So if a house needed 60 cfm of continuous ventilation, setting the control for 33% on-time would require that 180 cfm be brought in during that 1/3 on-time. If it were set for 25% on-time, then it would require 240 cfm (4 x 60 cfm = 240 cfm). The duty cycle cannot exceed 4 hours or a ventilation effectiveness factor has to be included, driving up the required ventilation rate even higher.

Because systems using an air handler depend on the small amount of negative pressure in the return air plenum to bring in outdoor air, it is very difficult to prescriptively design the duct. The designer also has to choose an air handler speed that will provide the necessary level of negative pressure to draw in outdoor air. Reducing the air handler speed to avoid comfort problems and to lower fan energy costs reduces the outdoor air intake significantly. (Cutting air handler speed by half cuts outdoor air intake to a quarter.) Also, the airflow has to be measured to verify the required ventilation rate.

Pros and Cons of Continuous vs. Intermittent Whole-Building Ventilation
Control Pros Cons
Continuous Fan Operation with Over-Ride Device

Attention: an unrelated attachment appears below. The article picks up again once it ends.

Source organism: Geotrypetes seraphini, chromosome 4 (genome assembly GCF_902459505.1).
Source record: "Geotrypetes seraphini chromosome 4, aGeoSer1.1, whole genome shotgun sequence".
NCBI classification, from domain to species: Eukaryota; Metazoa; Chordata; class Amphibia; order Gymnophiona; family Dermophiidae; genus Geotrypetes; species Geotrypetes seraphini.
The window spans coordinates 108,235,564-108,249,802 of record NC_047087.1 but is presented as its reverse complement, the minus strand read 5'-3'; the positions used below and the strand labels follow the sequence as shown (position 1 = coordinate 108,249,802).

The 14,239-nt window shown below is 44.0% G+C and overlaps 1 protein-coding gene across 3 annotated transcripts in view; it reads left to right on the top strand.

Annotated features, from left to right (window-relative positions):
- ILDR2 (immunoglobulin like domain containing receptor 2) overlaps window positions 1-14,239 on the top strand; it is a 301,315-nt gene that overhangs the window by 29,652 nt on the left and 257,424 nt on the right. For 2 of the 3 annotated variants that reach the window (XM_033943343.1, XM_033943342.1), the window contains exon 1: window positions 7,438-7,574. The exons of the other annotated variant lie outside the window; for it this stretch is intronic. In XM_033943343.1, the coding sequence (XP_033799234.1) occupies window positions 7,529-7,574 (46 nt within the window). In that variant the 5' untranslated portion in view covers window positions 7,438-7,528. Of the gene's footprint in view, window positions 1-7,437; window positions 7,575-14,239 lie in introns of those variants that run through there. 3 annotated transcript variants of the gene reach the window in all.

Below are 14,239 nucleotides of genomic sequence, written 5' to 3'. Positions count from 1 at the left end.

Continuous low-speed operation can meet requirement for both local exhaust ventilation and whole-building ventilation.

Ensures removal of moisture and other contaminants without occupant taking action.

Avoids problem of training occupants to use equipment

ASHRAE 62.2 requires a method of occupant over-ride for the whole-building ventilation system, so a labeled switch or control must be provided that can be accessed by the occupant or building owner.

A disconnect method must be provided to meet the National Electrical Code.

Programmable Timer for Intermittent Operation

Can be used with a furnace or central AC blower or large exhaust fan operated intermittently to provide equivalent whole-building ventilation.

Can target or avoid certain times of day for the ventilation system to operate, matching occupants' needs to system operation.

Some controls include automatic fan sizing based on ASHRAE 62.2, making compliance easier. Some include accumulated run-time to count spot ventilation as part of required "on-time".

Can include manual controls for local exhaust ventilation.

Large exhaust fans are noisier and must not exceed 1.0 sone even if operated intermittently. Furnace air handlers need not be rated for sound.

Larger fans use more energy and create more issues related to pressurization and/or depressurization.

Programming the control is often complicated and difficult for installers and occupants to do reliably, resulting in over-ventilation or under-ventilation.

Compliance with ASHRAE 62.2 requires applying the standard's Equivalent Ventilation Rate Formula, so rate may be 2-10 times the rate of continuous ventilation based on calculation.